Jumping Spiders Seem to Experience REM-Like Sleep, Might Even Dream

Call the Sandman. We're going to need a Dreaming for spiders.

Amanda Kooser
Freelance writer Amanda C. Kooser covers gadgets and tech news with a twist for CNET. When not wallowing in weird gear and iPad apps for cats, she can be found tinkering with her 1956 DeSoto.
Amanda Kooser
2 min read
Jumping spider hangs upside-down by a thread with its legs tucked in, looking very cute.
Enlarge Image
Jumping spider hangs upside-down by a thread with its legs tucked in, looking very cute.

A resting jumping spider with legs curled in, indicating a resting state.

Daniela Roessler

Jumping spiders are arguably the cutest of arachnids. As if they weren't charming enough already, a team of scientists has observed an REM sleep-like state in the spiders, which leads to the possibility they may be dreaming. It's still early into the research on what's going on with the spiders, but the initial results are fascinating.

Ecologist Daniela Roessler of the University of Konstanz and the Max Planck Institute of Animal Behavior in Germany is the lead author of a report on jumping spiders published in the journal PNAS this week. Roessler took to Twitter to deliver a rundown on the study's findings.

Roessler shared video footage of jumping spiders in the Twitter thread. "Regular phases of curling up their legs and twitching in what seemed like uncontrolled movements. Reminding us a lot of sleeping dogs or cats, we asked: could this be REM sleep?" the researcher tweeted.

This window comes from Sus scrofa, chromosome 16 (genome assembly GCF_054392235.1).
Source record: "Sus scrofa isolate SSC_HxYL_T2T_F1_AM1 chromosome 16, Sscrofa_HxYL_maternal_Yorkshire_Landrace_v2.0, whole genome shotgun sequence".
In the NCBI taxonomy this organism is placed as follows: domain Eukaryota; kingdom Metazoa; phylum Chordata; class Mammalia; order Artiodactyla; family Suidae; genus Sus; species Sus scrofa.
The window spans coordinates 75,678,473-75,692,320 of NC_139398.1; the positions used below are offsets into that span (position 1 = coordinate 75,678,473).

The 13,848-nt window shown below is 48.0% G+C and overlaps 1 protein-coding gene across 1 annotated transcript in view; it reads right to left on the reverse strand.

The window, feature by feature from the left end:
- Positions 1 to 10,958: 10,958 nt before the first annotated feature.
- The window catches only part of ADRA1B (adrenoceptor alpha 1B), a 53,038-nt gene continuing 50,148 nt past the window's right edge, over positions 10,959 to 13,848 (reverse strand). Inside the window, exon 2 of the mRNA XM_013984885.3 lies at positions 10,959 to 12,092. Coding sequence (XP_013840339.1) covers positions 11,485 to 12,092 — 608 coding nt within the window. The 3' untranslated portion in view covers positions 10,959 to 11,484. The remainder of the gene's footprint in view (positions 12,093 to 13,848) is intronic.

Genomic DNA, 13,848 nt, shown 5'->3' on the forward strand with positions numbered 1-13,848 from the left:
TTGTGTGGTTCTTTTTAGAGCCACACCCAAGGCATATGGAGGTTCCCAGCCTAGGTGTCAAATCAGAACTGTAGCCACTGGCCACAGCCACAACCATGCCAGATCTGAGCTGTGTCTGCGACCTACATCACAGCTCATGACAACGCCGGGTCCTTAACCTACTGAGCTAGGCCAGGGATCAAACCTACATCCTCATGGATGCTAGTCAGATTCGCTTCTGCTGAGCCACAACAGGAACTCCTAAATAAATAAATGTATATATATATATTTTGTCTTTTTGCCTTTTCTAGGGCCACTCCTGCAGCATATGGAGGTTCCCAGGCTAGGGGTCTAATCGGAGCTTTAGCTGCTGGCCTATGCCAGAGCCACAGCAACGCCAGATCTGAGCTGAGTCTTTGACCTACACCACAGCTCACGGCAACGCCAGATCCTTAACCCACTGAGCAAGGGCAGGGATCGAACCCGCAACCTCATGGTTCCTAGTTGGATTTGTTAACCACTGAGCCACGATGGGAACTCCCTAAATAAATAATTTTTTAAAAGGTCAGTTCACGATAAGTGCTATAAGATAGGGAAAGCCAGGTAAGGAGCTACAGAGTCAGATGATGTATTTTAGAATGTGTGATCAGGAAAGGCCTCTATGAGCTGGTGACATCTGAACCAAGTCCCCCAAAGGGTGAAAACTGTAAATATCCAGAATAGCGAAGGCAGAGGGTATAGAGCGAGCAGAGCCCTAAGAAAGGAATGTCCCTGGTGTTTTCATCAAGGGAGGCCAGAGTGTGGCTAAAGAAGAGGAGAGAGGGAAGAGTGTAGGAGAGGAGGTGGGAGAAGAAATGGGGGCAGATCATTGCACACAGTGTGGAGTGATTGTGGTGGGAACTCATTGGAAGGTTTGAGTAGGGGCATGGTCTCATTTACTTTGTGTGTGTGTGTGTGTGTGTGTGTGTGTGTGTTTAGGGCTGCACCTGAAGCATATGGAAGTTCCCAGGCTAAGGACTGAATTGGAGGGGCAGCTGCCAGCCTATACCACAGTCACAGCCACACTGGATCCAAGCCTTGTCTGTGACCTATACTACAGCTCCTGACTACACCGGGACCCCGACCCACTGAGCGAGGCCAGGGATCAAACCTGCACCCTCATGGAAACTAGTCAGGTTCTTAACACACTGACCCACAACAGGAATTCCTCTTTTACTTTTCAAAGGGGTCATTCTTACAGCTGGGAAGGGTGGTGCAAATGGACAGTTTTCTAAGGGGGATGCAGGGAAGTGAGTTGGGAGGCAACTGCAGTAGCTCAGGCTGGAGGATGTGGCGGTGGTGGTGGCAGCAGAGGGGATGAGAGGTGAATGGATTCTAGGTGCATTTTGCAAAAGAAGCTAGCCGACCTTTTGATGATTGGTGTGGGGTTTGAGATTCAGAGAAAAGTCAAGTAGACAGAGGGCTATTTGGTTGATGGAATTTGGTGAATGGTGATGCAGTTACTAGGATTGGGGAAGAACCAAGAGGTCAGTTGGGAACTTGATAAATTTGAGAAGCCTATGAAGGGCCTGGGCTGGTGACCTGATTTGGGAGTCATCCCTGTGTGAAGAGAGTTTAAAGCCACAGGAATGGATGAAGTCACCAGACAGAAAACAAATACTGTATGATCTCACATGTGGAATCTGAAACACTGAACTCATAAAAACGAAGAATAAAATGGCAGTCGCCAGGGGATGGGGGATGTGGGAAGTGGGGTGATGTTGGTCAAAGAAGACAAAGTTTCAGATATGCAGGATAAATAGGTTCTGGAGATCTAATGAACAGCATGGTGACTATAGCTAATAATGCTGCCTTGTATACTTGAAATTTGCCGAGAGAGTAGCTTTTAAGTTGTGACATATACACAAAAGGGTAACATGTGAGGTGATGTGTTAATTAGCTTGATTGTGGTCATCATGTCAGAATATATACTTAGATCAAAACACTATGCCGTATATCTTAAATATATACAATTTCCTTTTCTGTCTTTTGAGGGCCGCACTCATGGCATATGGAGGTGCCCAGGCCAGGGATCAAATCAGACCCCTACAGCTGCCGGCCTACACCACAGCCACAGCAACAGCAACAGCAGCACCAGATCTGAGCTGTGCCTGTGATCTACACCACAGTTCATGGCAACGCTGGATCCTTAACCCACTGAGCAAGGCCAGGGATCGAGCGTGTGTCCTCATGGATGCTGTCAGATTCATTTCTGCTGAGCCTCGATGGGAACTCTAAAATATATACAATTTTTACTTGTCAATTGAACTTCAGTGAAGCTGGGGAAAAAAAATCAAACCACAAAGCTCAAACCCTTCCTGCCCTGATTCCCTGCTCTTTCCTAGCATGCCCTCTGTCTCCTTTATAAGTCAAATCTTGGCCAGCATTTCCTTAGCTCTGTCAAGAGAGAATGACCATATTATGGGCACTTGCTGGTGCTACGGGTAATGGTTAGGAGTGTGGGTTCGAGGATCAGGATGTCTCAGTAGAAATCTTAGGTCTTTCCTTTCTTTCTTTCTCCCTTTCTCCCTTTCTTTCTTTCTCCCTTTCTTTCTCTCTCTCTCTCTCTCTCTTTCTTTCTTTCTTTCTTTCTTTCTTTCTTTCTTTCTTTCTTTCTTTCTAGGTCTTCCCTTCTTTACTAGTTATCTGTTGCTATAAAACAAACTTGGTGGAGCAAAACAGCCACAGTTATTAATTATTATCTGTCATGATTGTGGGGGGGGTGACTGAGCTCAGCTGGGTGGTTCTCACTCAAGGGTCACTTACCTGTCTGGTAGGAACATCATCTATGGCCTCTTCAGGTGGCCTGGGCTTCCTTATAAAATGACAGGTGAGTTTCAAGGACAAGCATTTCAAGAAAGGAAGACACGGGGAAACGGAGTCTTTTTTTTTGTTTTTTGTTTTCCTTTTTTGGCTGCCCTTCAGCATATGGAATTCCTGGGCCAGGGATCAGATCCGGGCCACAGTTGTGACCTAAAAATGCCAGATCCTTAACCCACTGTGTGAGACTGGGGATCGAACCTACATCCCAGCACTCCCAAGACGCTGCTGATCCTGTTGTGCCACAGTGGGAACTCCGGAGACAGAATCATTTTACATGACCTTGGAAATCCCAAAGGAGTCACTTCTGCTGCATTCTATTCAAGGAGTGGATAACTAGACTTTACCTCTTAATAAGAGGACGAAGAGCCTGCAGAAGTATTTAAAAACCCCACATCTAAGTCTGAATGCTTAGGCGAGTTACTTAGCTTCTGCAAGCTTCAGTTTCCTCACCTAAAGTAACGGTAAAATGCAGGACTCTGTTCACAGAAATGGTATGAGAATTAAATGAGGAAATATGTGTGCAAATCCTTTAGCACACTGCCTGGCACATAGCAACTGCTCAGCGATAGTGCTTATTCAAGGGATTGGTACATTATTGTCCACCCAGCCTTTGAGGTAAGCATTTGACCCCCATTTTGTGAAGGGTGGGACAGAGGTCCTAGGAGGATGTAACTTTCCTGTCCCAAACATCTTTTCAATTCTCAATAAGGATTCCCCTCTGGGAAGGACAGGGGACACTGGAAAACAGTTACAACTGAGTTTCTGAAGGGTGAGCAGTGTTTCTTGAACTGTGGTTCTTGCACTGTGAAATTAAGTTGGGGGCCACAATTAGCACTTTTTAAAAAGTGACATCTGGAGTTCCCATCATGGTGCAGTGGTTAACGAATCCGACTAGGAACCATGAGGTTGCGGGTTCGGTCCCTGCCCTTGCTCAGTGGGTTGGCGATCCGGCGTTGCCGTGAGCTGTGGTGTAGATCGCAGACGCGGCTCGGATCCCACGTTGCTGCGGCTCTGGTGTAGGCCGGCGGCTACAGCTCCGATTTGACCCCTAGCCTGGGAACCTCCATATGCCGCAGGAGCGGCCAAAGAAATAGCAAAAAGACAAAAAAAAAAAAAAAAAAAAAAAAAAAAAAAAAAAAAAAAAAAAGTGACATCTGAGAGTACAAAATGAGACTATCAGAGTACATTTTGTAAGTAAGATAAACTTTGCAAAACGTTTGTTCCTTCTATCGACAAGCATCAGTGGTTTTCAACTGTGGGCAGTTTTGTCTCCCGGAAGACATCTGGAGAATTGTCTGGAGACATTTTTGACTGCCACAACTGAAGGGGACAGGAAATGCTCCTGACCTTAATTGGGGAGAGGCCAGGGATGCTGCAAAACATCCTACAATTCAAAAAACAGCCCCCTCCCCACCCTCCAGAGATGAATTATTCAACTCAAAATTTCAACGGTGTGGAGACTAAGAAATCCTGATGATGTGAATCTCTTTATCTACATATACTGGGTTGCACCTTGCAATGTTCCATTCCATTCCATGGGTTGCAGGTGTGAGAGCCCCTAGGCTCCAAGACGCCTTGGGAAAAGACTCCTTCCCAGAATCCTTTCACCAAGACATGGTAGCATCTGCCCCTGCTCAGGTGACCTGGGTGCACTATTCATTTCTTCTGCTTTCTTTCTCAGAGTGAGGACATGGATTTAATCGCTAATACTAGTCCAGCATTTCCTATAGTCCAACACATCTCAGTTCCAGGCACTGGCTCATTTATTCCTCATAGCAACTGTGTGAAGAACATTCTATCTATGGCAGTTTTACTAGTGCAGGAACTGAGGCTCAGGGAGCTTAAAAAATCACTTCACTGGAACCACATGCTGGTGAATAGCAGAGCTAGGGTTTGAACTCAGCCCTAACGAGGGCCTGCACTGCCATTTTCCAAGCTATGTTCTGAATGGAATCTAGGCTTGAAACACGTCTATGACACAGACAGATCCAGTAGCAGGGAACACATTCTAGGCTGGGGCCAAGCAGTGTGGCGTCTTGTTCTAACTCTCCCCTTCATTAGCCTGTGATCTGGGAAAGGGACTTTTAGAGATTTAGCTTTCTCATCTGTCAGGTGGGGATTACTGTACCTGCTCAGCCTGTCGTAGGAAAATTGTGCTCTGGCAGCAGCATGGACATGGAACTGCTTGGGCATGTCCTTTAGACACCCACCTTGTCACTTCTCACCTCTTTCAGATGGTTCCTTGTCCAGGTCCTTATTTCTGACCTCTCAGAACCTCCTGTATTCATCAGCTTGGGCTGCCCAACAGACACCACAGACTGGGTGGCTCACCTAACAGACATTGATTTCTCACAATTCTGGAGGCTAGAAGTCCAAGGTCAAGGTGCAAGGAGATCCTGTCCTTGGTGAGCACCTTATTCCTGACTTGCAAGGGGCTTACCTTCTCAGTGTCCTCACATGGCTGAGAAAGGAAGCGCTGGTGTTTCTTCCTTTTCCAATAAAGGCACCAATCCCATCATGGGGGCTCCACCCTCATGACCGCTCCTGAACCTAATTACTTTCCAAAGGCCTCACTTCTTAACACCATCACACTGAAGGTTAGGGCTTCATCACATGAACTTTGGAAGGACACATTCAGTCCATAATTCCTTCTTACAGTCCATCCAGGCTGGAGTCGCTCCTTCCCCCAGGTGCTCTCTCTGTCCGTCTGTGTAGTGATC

Humans and some other animals experience rapid eye movement (REM) sleep, a state associated with dreaming. You may have seen this in action with your dog's or cat's eyes darting around beneath closed lids and legs or feet jerking as if chasing something.

Spiders don't move their eyes like humans do, but they do move their retinas. Fortunately for the scientists, young jumping spiders are see-through, so the team tracked spiderlings' retinal movements as the arachnids suspended themselves by silk threads to rest at night. The team captured hours and hours of video and observed the spiders with their legs curled and twitching while their retinas were moving -- a combination that suggested a REM sleep-like state.

The report said the retinal movement bouts were consistent, with regular durations and intervals that increased over the course of the night.

The scientists aren't ready to declare that jumping spiders are dreaming, but Roessler called the possibility "exhilarating." "We need to have a closer look at how universal REM sleep and REM-like behaviors might be across the animal kingdom," Roessler tweeted. "There are likely many things we can learn from this, since even in humans REM sleep is still a big mystery."